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  • Alcohol and Your Child: What Parents Need to Know

    One of the most abused drugs in our society is alcohol. It's also a drug that many people start using at very young ages. Though it's illegal for people younger than 21 years to drink, many children are introduced to alcohol well before they reach that age. The earlier they begin using alcohol, the higher

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  • Cocaine: What You Need to Know

    Young people are surrounded by pro-drug messages in the media and on the Internet. They may try cocaine for the excitement or the experience without realizing the very real risks and consequences that come with cocaine use.

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  • Drug Abuse Prevention Starts with Parents
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  • Inhalants: What You Need to Know

    Young people today can face strong peer pressure to try drugs, including a group of substances called inhalants. Inhalant abuse is particularly a problem with younger teens, but even children as young as 5 or 6 years may try inhalants.

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  • Marijuana: What You Need to Know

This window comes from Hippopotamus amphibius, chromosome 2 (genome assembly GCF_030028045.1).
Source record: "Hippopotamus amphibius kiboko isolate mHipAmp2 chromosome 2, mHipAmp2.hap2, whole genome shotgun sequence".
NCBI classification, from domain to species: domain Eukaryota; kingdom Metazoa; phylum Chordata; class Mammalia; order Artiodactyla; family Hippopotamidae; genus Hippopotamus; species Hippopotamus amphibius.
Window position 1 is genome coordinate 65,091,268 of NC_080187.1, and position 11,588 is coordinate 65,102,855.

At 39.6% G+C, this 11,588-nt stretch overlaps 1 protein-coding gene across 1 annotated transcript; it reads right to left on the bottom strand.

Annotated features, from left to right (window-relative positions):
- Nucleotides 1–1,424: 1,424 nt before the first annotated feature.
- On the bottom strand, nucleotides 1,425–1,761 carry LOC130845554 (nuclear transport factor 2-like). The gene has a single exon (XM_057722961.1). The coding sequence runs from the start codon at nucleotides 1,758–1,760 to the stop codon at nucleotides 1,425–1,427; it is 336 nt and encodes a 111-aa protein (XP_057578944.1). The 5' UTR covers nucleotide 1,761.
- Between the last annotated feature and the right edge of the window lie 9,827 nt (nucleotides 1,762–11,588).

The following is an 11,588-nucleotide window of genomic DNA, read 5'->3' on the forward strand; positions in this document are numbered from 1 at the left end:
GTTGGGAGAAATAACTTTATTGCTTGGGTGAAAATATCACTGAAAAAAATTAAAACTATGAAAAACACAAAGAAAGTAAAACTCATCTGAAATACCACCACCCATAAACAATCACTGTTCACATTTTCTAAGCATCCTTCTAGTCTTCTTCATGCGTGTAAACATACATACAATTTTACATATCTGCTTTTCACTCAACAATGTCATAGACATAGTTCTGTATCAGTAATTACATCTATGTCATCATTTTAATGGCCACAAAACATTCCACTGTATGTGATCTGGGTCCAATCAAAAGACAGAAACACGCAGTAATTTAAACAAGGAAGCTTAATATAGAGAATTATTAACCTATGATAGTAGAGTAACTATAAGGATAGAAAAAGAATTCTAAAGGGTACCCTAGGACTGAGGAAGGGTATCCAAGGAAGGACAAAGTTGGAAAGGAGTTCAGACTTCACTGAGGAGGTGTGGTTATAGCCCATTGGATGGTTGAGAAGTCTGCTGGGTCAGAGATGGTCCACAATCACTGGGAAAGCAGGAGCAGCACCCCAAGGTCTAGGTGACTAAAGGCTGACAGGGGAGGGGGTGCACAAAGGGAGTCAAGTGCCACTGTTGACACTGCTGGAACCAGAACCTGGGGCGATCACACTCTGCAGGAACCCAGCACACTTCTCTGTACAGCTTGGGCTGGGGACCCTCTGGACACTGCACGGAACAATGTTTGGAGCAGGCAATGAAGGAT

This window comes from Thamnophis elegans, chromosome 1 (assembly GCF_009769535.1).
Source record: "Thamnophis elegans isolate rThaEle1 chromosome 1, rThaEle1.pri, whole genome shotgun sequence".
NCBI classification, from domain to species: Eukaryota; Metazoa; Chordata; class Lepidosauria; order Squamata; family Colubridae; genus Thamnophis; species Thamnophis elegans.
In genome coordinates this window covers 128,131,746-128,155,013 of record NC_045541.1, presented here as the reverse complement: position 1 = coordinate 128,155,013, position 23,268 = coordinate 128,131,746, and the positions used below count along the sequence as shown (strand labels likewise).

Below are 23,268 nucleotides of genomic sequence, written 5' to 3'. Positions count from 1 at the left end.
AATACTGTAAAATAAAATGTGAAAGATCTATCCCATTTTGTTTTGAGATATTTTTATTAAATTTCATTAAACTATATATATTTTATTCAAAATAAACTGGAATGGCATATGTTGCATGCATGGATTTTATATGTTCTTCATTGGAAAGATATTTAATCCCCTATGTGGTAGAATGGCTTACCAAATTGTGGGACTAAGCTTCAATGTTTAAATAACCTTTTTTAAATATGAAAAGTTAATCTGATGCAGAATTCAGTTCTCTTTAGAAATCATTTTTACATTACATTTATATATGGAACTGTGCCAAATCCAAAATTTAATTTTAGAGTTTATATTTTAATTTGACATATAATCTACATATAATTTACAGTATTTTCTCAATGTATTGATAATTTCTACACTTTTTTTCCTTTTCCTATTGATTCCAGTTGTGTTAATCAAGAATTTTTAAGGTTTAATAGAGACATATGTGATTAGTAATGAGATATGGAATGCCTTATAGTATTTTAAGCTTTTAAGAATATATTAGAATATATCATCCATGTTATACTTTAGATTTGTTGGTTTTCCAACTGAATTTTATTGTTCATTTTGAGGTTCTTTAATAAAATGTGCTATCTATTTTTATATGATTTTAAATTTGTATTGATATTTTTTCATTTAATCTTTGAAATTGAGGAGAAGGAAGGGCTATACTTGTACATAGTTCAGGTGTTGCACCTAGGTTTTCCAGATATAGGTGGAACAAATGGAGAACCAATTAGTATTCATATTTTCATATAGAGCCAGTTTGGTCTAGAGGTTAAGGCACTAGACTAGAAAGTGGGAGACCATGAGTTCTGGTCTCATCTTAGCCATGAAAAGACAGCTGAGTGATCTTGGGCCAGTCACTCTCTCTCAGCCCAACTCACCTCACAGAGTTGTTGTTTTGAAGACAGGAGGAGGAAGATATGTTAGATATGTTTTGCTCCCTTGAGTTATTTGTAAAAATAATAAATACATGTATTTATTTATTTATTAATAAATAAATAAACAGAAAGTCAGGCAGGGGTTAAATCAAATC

As a parent, you are your child’s first and best protection against drug use. The following is information from the American Academy of Pediatrics about marijuana and how to help your child say “No” to drug use. (Child refers to child or teen in this publication.)

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  • Secondhand Smoke

    Even if you don't smoke, breathing in someone else's smoke can kill you. Secondhand smoke has about 4,000 chemicals in it. More than 50 of them cause cancer.

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  • Smokeless Tobacco: What You Need to Know

    Chewing tobacco, snuff, snus, and dissolvable tobacco in the shape of sticks, pellets, and strips are all types of tobacco products that are not smoked but used in other ways. All types of smokeless tobacco contain nicotine and chemicals known to cause cancer (carcinogens).

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  • Steroids: Play Safe, Play Fair

    You play to win. You're always looking for a way to get an edge over your opponents.

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  • Testing Your Teen for Illicit Drugs: Information for Parents

    Remember that your teen’s doctor can help assess whether your teen has a drug problem and a laboratory test is not always needed. However, if a drug test is recommended, your teen should know about it. The American Academy of Pediatrics opposes drug tests without a teen’s knowledge and consent.

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  • The Use and Abuse of Psychostimulant Medication: Tips for Parents and Teens

    Help your teen be responsible with medication.

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  • Use of Psychostimulant Medication: Tips for Teens—ADHD Toolkit

    Stimulant medications are defined as controlled substances under federal and state regulations. The possession of stimulant medication without a prescription is against the law

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